Portraiture

It was Thomas Carlyle, an early trustee of the National Portrait Gallery who famously stated that ‘a portrait is worth half-a-dozen biographies’

Famous for his symbolist and allegorical paintings, Watts was also a portraitist of rare power and insight. Although he at times complained that he disliked portrait commissions, he frequently painted his friends and famous contemporaries in a vivid and creative way. In fact the majority of the portraits he painted were made at his request.

In the 1850s Watts decided to portray the ‘great’ men of the age in a series of paintings. He created his ‘Hall of Fame’ pictures with the intention of depositing them in a public gallery. The completed portraits depicted eminent figures such as Cecil Rhodes, Henry Edward Manning, William Ewart Gladstone, James Martineau, James Stuart Mill, Matthew Arnold and Thomas Carlyle.  Watts gifted 17 of these works to the National Portrait Gallery in 1895 and more followed in later years.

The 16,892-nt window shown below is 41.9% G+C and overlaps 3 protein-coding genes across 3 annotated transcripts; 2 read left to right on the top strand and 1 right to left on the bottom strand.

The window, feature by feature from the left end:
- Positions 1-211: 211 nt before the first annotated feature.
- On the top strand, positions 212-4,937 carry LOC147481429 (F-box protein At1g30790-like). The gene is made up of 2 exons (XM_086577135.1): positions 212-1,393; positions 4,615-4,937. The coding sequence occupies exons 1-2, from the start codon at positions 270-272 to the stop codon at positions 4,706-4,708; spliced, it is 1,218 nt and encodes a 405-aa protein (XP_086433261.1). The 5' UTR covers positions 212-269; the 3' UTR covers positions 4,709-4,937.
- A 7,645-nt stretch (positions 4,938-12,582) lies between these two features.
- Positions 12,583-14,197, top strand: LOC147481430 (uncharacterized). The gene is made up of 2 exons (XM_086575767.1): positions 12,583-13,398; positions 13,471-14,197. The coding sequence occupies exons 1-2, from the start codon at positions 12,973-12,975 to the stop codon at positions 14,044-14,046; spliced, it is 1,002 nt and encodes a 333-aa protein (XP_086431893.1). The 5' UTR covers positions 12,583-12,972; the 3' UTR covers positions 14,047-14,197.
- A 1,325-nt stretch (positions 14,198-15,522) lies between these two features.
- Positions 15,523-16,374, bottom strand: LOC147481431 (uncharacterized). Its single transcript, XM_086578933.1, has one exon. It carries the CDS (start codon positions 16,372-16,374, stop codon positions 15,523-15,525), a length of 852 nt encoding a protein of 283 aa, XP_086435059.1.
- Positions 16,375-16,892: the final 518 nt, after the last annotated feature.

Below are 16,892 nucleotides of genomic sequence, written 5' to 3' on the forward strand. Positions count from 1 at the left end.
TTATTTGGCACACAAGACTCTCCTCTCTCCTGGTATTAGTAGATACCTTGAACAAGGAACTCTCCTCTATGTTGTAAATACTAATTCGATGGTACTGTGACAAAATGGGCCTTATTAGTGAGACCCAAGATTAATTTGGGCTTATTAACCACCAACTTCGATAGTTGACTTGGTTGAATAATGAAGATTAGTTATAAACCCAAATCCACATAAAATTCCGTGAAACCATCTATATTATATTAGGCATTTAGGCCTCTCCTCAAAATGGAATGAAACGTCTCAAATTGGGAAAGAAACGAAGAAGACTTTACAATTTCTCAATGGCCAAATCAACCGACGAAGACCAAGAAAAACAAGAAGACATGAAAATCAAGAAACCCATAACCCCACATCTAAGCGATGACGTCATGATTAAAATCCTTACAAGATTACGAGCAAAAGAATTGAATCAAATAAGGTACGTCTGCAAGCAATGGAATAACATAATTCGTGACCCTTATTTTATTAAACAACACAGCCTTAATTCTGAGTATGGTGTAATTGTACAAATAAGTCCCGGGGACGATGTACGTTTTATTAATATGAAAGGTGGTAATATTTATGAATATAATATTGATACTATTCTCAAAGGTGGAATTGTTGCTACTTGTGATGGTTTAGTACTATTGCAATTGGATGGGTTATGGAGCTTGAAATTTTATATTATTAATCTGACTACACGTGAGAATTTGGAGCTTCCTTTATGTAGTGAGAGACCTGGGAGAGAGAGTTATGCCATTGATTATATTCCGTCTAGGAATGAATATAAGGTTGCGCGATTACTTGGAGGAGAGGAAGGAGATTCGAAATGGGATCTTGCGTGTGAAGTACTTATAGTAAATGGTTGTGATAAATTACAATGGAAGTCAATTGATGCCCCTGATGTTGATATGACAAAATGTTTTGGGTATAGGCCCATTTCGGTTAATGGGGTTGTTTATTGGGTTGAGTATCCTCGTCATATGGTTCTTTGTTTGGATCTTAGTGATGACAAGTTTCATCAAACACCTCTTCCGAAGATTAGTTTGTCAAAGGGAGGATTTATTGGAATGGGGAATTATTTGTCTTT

Thomas Carlyle
by George Frederic Watts
1868
NPG 1002


Henry Edward Manning
by George Frederic Watts
1882
NPG 1008

Letter from Henry Edward Manning, Archbishop's House, Westminster to G.F.Watts, 26 March 1882 (GFW//15/5)

Letter from Henry Edward Manning, Archbishop's House, Westminster to G.F.Watts,
26 March 1882 (GFW//15/5)

© National Portrait Gallery, London

Letter from John Everett Millais, 2 Palace Gate to G. F. Watts, Limnerslease, 6 December 1895 (GFW/1/1/121) Letter from John Everett Millais, 2 Palace Gate to G. F. Watts, Limnerslease, 6 December 1895 (GFW/1/1/121)

Letter from John Everett Millais, 2 Palace Gate to
G. F. Watts, Limnerslease,
6 December 1895
(GFW/1/1/121)

© National Portrait Gallery, London


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